Last fall Olivia Pouliot, 12, became the newest and youngest member of the Olympic Development Program. Olivia has been playing soccer on the Island since she was five, and often “played up” in the youth soccer league because the overall pool of girl players is small (at age nine, she played on an Under-14 team).
West Tisbury native Andrea Silva was part of the design team for the Sochi Olympics fountain. “I was under a confidentiality agreement so I couldn’t talk about it before the opening ceremony,” she said. “I was making all these mysterious trips to Russia!”
Even in a run-down bar hidden between the looming modern buildings of East-Central London, you can find fellow Russians throwing back shots of vodka, while collectively berating the frigid winters, inscrutable bureaucracy and rampant corruption of their home country.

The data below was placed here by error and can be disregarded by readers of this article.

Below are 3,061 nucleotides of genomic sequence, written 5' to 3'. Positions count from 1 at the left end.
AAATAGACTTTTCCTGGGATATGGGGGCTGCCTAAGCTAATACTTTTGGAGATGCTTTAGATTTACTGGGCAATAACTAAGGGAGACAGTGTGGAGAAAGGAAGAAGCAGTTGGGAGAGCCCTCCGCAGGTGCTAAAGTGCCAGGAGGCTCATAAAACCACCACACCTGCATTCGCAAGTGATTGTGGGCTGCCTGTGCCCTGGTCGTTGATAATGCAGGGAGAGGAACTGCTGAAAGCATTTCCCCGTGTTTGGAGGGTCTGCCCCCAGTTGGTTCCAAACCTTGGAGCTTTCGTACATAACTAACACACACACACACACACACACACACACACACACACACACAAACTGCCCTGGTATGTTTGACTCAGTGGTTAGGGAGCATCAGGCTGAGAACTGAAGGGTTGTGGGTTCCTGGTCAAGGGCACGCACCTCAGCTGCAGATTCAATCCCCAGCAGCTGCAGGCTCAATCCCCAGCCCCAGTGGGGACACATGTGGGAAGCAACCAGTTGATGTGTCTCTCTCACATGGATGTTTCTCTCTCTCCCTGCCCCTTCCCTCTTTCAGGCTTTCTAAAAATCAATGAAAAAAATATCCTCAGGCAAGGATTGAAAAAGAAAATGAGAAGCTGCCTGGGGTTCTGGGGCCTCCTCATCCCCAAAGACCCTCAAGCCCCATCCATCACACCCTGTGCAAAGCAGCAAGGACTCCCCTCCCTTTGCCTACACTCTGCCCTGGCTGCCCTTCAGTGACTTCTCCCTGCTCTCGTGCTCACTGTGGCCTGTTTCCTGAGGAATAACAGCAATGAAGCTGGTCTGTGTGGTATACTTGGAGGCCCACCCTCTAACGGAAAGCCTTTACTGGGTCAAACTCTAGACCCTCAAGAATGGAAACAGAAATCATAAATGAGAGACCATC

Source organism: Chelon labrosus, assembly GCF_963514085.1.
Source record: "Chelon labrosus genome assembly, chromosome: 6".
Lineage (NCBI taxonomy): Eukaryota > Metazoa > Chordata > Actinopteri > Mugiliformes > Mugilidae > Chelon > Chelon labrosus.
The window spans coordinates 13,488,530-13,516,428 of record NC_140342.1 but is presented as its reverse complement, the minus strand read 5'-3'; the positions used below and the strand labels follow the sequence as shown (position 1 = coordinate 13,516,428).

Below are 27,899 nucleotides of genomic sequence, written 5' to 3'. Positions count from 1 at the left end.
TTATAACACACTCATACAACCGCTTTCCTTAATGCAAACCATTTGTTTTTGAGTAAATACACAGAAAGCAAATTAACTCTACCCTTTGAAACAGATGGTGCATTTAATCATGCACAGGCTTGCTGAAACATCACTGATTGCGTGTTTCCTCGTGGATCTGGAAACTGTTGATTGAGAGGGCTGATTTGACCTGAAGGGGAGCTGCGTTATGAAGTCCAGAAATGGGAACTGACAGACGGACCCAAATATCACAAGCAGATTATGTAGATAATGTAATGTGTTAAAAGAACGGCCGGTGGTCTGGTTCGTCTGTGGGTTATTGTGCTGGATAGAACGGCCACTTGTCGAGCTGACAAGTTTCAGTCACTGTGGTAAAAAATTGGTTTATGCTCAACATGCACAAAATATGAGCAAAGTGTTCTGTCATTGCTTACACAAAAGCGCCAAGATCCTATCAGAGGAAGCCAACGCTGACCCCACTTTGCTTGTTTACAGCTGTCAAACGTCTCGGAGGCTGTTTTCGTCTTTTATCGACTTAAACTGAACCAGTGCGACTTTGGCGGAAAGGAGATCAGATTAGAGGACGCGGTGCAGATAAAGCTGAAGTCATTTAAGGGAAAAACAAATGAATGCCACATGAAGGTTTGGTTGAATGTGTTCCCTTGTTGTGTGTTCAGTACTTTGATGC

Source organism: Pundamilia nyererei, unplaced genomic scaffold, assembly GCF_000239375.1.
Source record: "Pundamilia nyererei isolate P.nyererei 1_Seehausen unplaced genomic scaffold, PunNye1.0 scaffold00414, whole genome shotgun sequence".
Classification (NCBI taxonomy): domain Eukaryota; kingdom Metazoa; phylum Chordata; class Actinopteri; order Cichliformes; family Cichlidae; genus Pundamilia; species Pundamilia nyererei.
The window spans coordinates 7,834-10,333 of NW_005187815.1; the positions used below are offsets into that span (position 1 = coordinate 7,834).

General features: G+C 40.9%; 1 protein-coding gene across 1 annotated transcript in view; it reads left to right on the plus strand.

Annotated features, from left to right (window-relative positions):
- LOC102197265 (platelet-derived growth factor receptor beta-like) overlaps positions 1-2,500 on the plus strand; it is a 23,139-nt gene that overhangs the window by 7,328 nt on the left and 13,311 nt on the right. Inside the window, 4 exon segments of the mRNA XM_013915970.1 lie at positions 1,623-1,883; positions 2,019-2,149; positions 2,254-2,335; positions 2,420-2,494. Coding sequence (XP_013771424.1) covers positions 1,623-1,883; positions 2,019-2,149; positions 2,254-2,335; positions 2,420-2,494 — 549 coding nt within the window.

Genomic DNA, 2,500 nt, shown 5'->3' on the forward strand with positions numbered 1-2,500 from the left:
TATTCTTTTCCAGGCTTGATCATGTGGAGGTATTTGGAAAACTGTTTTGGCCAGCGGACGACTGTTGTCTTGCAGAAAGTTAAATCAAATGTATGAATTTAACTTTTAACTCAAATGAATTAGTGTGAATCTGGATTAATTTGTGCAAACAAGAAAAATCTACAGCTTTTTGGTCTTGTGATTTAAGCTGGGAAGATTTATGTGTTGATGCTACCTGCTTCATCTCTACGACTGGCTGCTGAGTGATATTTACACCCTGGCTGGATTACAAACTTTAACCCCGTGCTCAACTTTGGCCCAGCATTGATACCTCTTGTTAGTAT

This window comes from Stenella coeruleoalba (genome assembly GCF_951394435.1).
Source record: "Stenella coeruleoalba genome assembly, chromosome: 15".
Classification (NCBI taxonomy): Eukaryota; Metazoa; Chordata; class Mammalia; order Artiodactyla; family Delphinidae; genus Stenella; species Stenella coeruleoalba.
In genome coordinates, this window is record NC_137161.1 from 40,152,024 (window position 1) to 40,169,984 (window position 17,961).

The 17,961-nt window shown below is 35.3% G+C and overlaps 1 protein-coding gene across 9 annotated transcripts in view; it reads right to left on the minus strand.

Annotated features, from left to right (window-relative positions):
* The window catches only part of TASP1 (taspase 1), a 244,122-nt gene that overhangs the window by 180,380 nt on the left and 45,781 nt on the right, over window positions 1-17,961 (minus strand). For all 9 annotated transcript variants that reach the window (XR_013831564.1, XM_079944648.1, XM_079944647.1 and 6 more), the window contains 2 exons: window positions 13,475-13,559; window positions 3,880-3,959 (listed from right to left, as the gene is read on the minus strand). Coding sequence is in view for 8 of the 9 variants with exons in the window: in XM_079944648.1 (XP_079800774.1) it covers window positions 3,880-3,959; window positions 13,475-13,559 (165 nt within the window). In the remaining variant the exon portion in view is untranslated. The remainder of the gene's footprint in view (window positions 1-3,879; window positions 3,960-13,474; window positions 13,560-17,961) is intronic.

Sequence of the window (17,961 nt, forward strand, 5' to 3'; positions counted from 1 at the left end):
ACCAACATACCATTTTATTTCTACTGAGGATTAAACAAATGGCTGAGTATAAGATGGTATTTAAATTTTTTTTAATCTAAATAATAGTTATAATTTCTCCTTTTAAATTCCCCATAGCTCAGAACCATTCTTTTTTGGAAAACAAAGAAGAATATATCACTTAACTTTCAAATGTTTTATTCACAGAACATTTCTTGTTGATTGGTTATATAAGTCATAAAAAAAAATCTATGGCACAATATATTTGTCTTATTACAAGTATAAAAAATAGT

Sacrifices are not in vain, they pay off in the end.” This was one of the poignant remarks of Gabriel (Gabby) Douglas, who this year became the first African American woman to win the Olympic individual all-around gymnastics title in an explosive performance. She is only the fourth American woman to achieve this distinction. In spite of perceived slights of omission by a leading newspaper which excluded Gabby from the team picture, and coverage by the contracted networks which excluded Gabby from the initial shot after team U.S.A.


Mary McConneloug, the Vineyard’s own Olympian who competed in the Beijing games last week, finished seventh in the women’s mountain bike cross-country course. The highest-ranked cross-country mountain biker in the nation and one of two women on the American team, Ms. McConnelaug was the top American finisher in her event, with a final time of 1:50:34 for a six-lap, 26.7-kilometer (16.6-mile) course. The cross-country race was Saturday. Sabine Spitz of Germany took first, with a time of 1:45:11. Ms. McConneloug, who is 37, lives in Chilmark with Michael Broderick.


It was in the Italian countryside five days ago that it finally hit home.